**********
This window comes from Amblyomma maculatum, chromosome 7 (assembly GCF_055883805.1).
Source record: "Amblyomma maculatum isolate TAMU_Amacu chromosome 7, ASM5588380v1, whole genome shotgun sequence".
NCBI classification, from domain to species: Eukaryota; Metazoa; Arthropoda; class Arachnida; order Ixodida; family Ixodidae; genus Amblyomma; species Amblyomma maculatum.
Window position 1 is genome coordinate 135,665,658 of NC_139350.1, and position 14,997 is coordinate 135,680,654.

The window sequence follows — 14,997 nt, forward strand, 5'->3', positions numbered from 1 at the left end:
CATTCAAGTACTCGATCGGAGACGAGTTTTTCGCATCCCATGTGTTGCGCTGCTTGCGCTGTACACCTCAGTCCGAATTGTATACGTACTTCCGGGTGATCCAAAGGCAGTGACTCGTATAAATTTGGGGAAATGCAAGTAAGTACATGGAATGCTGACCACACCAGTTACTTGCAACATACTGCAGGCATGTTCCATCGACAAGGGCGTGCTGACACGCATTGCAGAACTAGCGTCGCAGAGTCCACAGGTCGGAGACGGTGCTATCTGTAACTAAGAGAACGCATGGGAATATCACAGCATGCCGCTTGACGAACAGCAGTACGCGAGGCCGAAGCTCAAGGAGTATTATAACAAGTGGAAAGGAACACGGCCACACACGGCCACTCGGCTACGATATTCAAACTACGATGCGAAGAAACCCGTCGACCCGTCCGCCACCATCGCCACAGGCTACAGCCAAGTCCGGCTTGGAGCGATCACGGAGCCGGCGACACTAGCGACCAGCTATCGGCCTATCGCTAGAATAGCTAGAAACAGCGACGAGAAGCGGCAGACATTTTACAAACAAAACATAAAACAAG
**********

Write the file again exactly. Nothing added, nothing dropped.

This window comes from Amblyomma maculatum, chromosome 7 (assembly GCF_055883805.1).
Source record: "Amblyomma maculatum isolate TAMU_Amacu chromosome 7, ASM5588380v1, whole genome shotgun sequence".
NCBI classification, from domain to species: Eukaryota; Metazoa; Arthropoda; class Arachnida; order Ixodida; family Ixodidae; genus Amblyomma; species Amblyomma maculatum.
Window position 1 is genome coordinate 135,665,658 of NC_139350.1, and position 14,997 is coordinate 135,680,654.

The window sequence follows — 14,997 nt, forward strand, 5'->3', positions numbered from 1 at the left end:
CATTCAAGTACTCGATCGGAGACGAGTTTTTCGCATCCCATGTGTTGCGCTGCTTGCGCTGTACACCTCAGTCCGAATTGTATACGTACTTCCGGGTGATCCAAAGGCAGTGACTCGTATAAATTTGGGGAAATGCAAGTAAGTACATGGAATGCTGACCACACCAGTTACTTGCAACATACTGCAGGCATGTTCCATCGACAAGGGCGTGCTGACACGCATTGCAGAACTAGCGTCGCAGAGTCCACAGGTCGGAGACGGTGCTATCTGTAACTAAGAGAACGCATGGGAATATCACAGCATGCCGCTTGACGAACAGCAGTACGCGAGGCCGAAGCTCAAGGAGTATTATAACAAGTGGAAAGGAACACGGCCACACACGGCCACTCGGCTACGATATTCAAACTACGATGCGAAGAAACCCGTCGACCCGTCCGCCACCATCGCCACAGGCTACAGCCAAGTCCGGCTTGGAGCGATCACGGAGCCGGCGACACTAGCGACCAGCTATCGGCCTATCGCTAGAATAGCTAGAAACAGCGACGAGAAGCGGCAGACATTTTACAAACAAAACATAAAACAAG